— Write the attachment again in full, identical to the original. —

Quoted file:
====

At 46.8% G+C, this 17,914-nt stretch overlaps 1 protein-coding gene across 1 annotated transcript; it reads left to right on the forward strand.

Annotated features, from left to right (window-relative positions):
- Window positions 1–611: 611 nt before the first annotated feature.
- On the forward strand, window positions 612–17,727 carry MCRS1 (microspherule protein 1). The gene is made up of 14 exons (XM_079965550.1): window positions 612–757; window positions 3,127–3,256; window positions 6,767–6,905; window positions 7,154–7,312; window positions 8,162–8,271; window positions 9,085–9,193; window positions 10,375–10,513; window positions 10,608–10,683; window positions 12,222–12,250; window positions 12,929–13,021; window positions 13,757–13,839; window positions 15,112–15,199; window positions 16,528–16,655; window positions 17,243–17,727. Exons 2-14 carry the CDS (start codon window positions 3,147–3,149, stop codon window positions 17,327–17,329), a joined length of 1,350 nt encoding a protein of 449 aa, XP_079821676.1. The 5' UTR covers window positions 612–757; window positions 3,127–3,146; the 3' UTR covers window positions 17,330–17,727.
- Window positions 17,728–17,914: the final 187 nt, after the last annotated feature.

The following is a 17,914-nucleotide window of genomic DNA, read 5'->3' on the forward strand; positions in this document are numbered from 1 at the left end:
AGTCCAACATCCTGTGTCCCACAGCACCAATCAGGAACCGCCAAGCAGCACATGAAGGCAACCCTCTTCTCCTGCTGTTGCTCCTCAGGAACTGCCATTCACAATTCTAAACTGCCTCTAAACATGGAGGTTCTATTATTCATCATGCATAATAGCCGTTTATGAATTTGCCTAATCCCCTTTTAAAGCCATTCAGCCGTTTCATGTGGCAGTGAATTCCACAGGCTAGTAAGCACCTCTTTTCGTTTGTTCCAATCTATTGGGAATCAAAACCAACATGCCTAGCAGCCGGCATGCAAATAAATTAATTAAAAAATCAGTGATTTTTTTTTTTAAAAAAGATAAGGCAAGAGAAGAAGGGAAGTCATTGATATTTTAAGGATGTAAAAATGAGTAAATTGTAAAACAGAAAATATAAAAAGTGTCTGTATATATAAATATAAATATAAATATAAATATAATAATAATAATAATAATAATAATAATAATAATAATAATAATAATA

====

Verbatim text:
At 46.8% G+C, this 17,914-nt stretch overlaps 1 protein-coding gene across 1 annotated transcript; it reads left to right on the forward strand.

Annotated features, from left to right (window-relative positions):
- Window positions 1–611: 611 nt before the first annotated feature.
- On the forward strand, window positions 612–17,727 carry MCRS1 (microspherule protein 1). The gene is made up of 14 exons (XM_079965550.1): window positions 612–757; window positions 3,127–3,256; window positions 6,767–6,905; window positions 7,154–7,312; window positions 8,162–8,271; window positions 9,085–9,193; window positions 10,375–10,513; window positions 10,608–10,683; window positions 12,222–12,250; window positions 12,929–13,021; window positions 13,757–13,839; window positions 15,112–15,199; window positions 16,528–16,655; window positions 17,243–17,727. Exons 2-14 carry the CDS (start codon window positions 3,147–3,149, stop codon window positions 17,327–17,329), a joined length of 1,350 nt encoding a protein of 449 aa, XP_079821676.1. The 5' UTR covers window positions 612–757; window positions 3,127–3,146; the 3' UTR covers window positions 17,330–17,727.
- Window positions 17,728–17,914: the final 187 nt, after the last annotated feature.

The following is a 17,914-nucleotide window of genomic DNA, read 5'->3' on the forward strand; positions in this document are numbered from 1 at the left end:
AGTCCAACATCCTGTGTCCCACAGCACCAATCAGGAACCGCCAAGCAGCACATGAAGGCAACCCTCTTCTCCTGCTGTTGCTCCTCAGGAACTGCCATTCACAATTCTAAACTGCCTCTAAACATGGAGGTTCTATTATTCATCATGCATAATAGCCGTTTATGAATTTGCCTAATCCCCTTTTAAAGCCATTCAGCCGTTTCATGTGGCAGTGAATTCCACAGGCTAGTAAGCACCTCTTTTCGTTTGTTCCAATCTATTGGGAATCAAAACCAACATGCCTAGCAGCCGGCATGCAAATAAATTAATTAAAAAATCAGTGATTTTTTTTTTTAAAAAAGATAAGGCAAGAGAAGAAGGGAAGTCATTGATATTTTAAGGATGTAAAAATGAGTAAATTGTAAAACAGAAAATATAAAAAGTGTCTGTATATATAAATATAAATATAAATATAAATATAATAATAATAATAATAATAATAATAATAATAATAATAATAATAATA